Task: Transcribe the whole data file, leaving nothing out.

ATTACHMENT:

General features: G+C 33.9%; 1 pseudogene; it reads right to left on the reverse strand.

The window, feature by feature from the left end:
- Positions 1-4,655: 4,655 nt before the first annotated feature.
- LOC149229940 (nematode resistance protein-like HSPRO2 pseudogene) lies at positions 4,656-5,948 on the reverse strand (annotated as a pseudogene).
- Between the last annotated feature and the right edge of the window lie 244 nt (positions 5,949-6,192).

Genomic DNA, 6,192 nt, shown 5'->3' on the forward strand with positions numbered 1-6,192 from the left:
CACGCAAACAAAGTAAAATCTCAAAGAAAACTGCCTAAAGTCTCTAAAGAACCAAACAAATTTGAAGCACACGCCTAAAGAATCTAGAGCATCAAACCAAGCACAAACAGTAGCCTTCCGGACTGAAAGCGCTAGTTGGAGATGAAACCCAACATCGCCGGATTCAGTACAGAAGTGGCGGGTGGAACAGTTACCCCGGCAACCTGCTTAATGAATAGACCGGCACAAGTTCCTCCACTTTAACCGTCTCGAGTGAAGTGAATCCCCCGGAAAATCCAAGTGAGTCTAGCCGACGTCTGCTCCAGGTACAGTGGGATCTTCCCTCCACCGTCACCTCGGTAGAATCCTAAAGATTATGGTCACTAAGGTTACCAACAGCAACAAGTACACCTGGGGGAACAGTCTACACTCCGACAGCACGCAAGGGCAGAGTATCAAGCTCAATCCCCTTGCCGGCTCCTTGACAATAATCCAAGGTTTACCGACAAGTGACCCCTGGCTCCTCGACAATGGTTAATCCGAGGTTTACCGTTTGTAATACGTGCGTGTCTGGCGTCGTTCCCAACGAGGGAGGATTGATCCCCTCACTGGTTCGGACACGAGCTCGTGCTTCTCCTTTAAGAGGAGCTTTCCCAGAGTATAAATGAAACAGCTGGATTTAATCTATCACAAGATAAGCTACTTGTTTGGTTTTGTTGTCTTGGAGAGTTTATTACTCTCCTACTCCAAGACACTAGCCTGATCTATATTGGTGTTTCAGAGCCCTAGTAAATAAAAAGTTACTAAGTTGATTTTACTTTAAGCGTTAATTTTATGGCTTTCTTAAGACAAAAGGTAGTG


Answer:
General features: G+C 33.9%; 1 pseudogene; it reads right to left on the reverse strand.

The window, feature by feature from the left end:
- Positions 1-4,655: 4,655 nt before the first annotated feature.
- LOC149229940 (nematode resistance protein-like HSPRO2 pseudogene) lies at positions 4,656-5,948 on the reverse strand (annotated as a pseudogene).
- Between the last annotated feature and the right edge of the window lie 244 nt (positions 5,949-6,192).

Genomic DNA, 6,192 nt, shown 5'->3' on the forward strand with positions numbered 1-6,192 from the left:
CACGCAAACAAAGTAAAATCTCAAAGAAAACTGCCTAAAGTCTCTAAAGAACCAAACAAATTTGAAGCACACGCCTAAAGAATCTAGAGCATCAAACCAAGCACAAACAGTAGCCTTCCGGACTGAAAGCGCTAGTTGGAGATGAAACCCAACATCGCCGGATTCAGTACAGAAGTGGCGGGTGGAACAGTTACCCCGGCAACCTGCTTAATGAATAGACCGGCACAAGTTCCTCCACTTTAACCGTCTCGAGTGAAGTGAATCCCCCGGAAAATCCAAGTGAGTCTAGCCGACGTCTGCTCCAGGTACAGTGGGATCTTCCCTCCACCGTCACCTCGGTAGAATCCTAAAGATTATGGTCACTAAGGTTACCAACAGCAACAAGTACACCTGGGGGAACAGTCTACACTCCGACAGCACGCAAGGGCAGAGTATCAAGCTCAATCCCCTTGCCGGCTCCTTGACAATAATCCAAGGTTTACCGACAAGTGACCCCTGGCTCCTCGACAATGGTTAATCCGAGGTTTACCGTTTGTAATACGTGCGTGTCTGGCGTCGTTCCCAACGAGGGAGGATTGATCCCCTCACTGGTTCGGACACGAGCTCGTGCTTCTCCTTTAAGAGGAGCTTTCCCAGAGTATAAATGAAACAGCTGGATTTAATCTATCACAAGATAAGCTACTTGTTTGGTTTTGTTGTCTTGGAGAGTTTATTACTCTCCTACTCCAAGACACTAGCCTGATCTATATTGGTGTTTCAGAGCCCTAGTAAATAAAAAGTTACTAAGTTGATTTTACTTTAAGCGTTAATTTTATGGCTTTCTTAAGACAAAAGGTAGTG